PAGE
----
He gave the example of an electric light aircraft that may want to refuel and take off again within 15 minutes, using half a megawatt of power. Operations at an airport like Heathrow might require up to 25 of these vehicles to be charged simultaneously.

“If you haven’t thought about how we’re going to charge all these vehicles, you better start thinking about it now because you could be plugging it into something that’s not going to be able to deliver the juice fast enough,” he said. “The electrical system, which is developing very rapidly into this digital clean energy system, can’t cope with all the things that you spend all your time talking about.”

The art of reinvention

While start-ups are flooding in to deliver and capitalise on aviation’s latest wave of innovation, established companies must evolve too if they want to stay relevant.

Brian Schettler is Managing Director at Boeing HorizonX, Boeing’s innovation investment arm, which is separate from the rest of the business and provides “a safe place to think about what the future could be”.

Schettler said: “Disruption is where we start – we think about where the cracks are in the foundation and where the opportunities are in the future.”

Boeing has invested in a number of start-ups and companies, with Schettler saying that in today’s environment, “No single company can do this [alone].”

He added that Boeing offers a “no kidding partnership”. “We believe that a partnership is greater than the sum of the parts. We’re going to bring the best of 102-year-old company to these investments and help nourish the innovation and agility,” he said.

Giulio Zamboni, Head of Future Aircraft Propositions, Rolls-Royce, described how his company is thinking about innovation in different ways – derivative innovation, platform innovation and breakthrough innovation – in order to sweat existing assets and build a bridge to the future.

“Innovation is not just about inventing,” he said, “It’s about being able to drive profits out of that.”

In practice, this means trying to improve the core product – gas turbine engines (derivative innovation), advancing the integration of the powerplant and the wing (platform innovation) and pushing towards electrification (breakthrough innovation).

All these strands must work together, not in silos, as part of the “synergised” portfolio of the company, Zamboni said.

Rolls-Royce’s thinking is that personal mobility aircraft will initially be hybrid, then electric; regional will be mainly hybrid and in the narrow-body and wide-body market, there is the opportunity to go increasingly electric.

“That is the reason why we are investing heavily in gas turbines, standard core architecture but also electrification,” Zamboni explained, adding that electrification will provide a greater ability to distribute and control power in different ways.

Specific initiatives include the single-passenger Accel, which Rolls-Royce says will be the world’s fastest all-electric aircraft. Rolls-Royce is also working on a hybrid eVTOL concept for 4-5 passengers. The initial concept vehicle uses gas turbine technology to generate electricity to power six electric propulsors specially designed to minimise noise emissions. It also has a battery for energy storage.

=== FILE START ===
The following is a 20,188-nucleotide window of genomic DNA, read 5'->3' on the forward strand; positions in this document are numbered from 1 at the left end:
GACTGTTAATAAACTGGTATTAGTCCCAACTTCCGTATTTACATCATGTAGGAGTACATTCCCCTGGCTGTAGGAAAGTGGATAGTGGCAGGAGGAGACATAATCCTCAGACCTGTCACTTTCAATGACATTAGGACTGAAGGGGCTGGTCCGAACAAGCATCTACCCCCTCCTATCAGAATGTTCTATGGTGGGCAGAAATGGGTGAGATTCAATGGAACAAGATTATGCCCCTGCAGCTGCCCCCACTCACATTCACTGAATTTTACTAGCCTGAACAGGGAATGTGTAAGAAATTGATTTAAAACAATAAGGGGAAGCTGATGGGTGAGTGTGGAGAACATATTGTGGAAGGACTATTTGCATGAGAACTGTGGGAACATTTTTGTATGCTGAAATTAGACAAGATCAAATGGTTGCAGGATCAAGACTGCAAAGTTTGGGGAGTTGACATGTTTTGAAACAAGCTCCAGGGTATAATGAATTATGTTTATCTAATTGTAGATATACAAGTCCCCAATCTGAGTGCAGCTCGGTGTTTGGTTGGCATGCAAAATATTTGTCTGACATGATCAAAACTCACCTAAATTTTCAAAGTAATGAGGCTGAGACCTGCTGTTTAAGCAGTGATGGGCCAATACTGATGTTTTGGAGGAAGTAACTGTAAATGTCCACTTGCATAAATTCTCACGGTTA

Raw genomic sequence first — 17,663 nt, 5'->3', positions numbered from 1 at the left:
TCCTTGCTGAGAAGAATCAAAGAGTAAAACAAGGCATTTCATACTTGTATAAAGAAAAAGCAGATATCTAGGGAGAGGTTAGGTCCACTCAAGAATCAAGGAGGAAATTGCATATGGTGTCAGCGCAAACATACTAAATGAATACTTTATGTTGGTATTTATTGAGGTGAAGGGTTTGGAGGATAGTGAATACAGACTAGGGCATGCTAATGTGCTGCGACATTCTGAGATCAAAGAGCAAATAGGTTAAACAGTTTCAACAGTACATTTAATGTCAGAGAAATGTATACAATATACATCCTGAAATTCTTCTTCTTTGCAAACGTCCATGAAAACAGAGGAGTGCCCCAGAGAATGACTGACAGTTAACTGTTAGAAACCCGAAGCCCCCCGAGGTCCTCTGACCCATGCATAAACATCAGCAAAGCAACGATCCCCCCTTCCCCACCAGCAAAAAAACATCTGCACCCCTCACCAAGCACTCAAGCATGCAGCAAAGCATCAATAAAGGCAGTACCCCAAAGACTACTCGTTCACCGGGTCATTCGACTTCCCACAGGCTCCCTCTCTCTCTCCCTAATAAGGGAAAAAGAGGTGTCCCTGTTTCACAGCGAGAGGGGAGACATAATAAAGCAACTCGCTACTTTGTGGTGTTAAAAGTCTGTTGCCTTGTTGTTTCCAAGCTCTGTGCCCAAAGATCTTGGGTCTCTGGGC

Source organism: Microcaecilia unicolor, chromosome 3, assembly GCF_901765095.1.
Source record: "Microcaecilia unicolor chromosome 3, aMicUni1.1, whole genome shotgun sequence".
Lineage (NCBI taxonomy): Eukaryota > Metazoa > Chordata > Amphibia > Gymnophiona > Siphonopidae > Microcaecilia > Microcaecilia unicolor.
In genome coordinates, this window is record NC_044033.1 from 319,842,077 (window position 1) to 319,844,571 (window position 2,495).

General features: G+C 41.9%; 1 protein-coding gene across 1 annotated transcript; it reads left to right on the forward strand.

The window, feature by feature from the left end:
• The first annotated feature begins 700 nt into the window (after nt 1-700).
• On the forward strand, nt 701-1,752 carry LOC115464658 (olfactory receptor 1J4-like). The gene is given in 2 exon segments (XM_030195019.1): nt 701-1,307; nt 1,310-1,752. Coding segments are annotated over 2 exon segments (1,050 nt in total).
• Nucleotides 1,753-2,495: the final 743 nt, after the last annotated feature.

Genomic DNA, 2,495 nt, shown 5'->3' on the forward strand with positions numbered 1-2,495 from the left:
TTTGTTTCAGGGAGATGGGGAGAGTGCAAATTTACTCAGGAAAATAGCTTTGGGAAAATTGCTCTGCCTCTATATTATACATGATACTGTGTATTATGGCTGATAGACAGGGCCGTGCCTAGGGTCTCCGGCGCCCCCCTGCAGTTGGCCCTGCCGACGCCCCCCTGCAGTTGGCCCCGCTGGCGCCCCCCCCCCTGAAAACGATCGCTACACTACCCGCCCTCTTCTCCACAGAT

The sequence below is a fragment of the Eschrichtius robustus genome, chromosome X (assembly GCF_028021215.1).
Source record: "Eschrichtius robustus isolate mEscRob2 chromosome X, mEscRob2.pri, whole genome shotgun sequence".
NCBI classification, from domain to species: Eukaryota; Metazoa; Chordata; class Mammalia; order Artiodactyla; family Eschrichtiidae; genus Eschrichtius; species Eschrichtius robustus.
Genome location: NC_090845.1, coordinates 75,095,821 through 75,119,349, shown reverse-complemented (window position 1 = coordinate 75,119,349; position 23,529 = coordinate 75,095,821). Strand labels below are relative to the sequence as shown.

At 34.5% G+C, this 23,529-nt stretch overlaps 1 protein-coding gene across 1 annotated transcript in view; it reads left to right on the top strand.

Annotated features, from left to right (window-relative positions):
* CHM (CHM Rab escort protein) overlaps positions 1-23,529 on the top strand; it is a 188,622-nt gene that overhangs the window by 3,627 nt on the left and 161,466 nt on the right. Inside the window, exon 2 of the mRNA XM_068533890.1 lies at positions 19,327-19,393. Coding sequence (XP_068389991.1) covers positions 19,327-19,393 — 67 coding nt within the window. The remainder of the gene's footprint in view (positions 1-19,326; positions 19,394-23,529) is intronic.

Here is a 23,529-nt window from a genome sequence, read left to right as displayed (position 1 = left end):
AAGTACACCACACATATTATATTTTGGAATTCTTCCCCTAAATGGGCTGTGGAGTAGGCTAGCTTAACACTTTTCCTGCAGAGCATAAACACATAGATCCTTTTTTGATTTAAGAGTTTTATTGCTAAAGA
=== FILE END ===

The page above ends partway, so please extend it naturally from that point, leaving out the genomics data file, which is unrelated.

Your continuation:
Both will demonstrate by 2020, Zamboni said.

Public perception

We don’t often talk about feelings in aviation but aside from the cold, hard worlds of infrastructure, regulation and technology, a shift in air mobility will require winning the hearts and minds of people on the ground. This will also require an evolutionary approach, experts said.

Lawrence Blakeley of Vertical Aerospace, said that the introduction of autonomous cargo and even autonomous cars will be important in helping people become more familiar and comfortable with new technologies.

The question on everyone’s lips is always: when?

Omer Bar-Yohay, Eviation, and Olaf Otto, Siemens, agreed that by 2035 a 50-seater fully electric aircraft will be able to take fare-paying passengers from London to Paris.

HorizonX’s Schettler backed the view of Boeing CEO, Dennis Muilenburg, who has previously said autonomous air vehicles could go into commercial operation within five years, starting with cargo.

Next-generation travel

Many of the innovations discussed at Revolutuon.Aero are driven by shifts in society as well as technological advances – the need to cut congestion and tackle the challenges of urbanisation, a growing demand for convenience and sustainability, etc.

Paul Touw noted that the current scenario means people tend to live as close as possible to their place of work – understandably, they typically don’t want to commute more than an hour. He said electric aircraft could enable people to live 50 or 75 miles away and still get to work in 15 minutes.

“And that changes the environment in major metropolitan areas which are highly polluted. That would be a major impact on society,” he said, noting that electric mobility will be greener and emit fewer pollutants.”

The real revolution could be much bigger, though. We are now seeing children boycotting school and staging protests about inaction on climate change. While new modes and technologies could nudge the needle on some of these issues, future generations may demand a no-tech way to really effect the change they want to see: less travel.